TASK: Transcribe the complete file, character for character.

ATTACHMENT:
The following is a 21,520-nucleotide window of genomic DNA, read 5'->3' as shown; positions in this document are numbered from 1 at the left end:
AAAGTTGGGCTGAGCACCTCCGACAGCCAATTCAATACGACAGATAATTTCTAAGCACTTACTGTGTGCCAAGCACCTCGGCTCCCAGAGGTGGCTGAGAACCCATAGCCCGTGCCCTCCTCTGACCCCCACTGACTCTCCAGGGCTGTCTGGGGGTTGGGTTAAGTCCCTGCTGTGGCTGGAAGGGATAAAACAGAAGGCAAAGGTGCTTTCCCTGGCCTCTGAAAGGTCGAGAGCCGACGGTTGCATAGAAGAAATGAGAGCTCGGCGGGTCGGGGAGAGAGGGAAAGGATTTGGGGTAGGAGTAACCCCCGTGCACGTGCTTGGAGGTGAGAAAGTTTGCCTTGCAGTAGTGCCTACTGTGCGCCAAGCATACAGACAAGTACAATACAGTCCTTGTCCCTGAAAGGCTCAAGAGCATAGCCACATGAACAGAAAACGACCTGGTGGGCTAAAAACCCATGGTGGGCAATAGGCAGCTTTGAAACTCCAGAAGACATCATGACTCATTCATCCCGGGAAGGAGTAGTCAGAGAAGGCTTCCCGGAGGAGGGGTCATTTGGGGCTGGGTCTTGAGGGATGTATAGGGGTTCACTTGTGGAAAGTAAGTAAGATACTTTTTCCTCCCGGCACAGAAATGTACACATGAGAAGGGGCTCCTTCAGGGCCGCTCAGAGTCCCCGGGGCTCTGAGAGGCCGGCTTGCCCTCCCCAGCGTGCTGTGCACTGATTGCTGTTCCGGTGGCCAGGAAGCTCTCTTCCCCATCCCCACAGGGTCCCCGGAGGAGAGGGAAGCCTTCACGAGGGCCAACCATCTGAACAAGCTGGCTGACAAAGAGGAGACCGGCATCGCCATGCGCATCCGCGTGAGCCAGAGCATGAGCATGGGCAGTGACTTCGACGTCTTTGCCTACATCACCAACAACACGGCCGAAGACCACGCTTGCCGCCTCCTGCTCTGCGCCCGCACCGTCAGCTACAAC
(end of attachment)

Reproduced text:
The following is a 21,520-nucleotide window of genomic DNA, read 5'->3' as shown; positions in this document are numbered from 1 at the left end:
AAAGTTGGGCTGAGCACCTCCGACAGCCAATTCAATACGACAGATAATTTCTAAGCACTTACTGTGTGCCAAGCACCTCGGCTCCCAGAGGTGGCTGAGAACCCATAGCCCGTGCCCTCCTCTGACCCCCACTGACTCTCCAGGGCTGTCTGGGGGTTGGGTTAAGTCCCTGCTGTGGCTGGAAGGGATAAAACAGAAGGCAAAGGTGCTTTCCCTGGCCTCTGAAAGGTCGAGAGCCGACGGTTGCATAGAAGAAATGAGAGCTCGGCGGGTCGGGGAGAGAGGGAAAGGATTTGGGGTAGGAGTAACCCCCGTGCACGTGCTTGGAGGTGAGAAAGTTTGCCTTGCAGTAGTGCCTACTGTGCGCCAAGCATACAGACAAGTACAATACAGTCCTTGTCCCTGAAAGGCTCAAGAGCATAGCCACATGAACAGAAAACGACCTGGTGGGCTAAAAACCCATGGTGGGCAATAGGCAGCTTTGAAACTCCAGAAGACATCATGACTCATTCATCCCGGGAAGGAGTAGTCAGAGAAGGCTTCCCGGAGGAGGGGTCATTTGGGGCTGGGTCTTGAGGGATGTATAGGGGTTCACTTGTGGAAAGTAAGTAAGATACTTTTTCCTCCCGGCACAGAAATGTACACATGAGAAGGGGCTCCTTCAGGGCCGCTCAGAGTCCCCGGGGCTCTGAGAGGCCGGCTTGCCCTCCCCAGCGTGCTGTGCACTGATTGCTGTTCCGGTGGCCAGGAAGCTCTCTTCCCCATCCCCACAGGGTCCCCGGAGGAGAGGGAAGCCTTCACGAGGGCCAACCATCTGAACAAGCTGGCTGACAAAGAGGAGACCGGCATCGCCATGCGCATCCGCGTGAGCCAGAGCATGAGCATGGGCAGTGACTTCGACGTCTTTGCCTACATCACCAACAACACGGCCGAAGACCACGCTTGCCGCCTCCTGCTCTGCGCCCGCACCGTCAGCTACAAC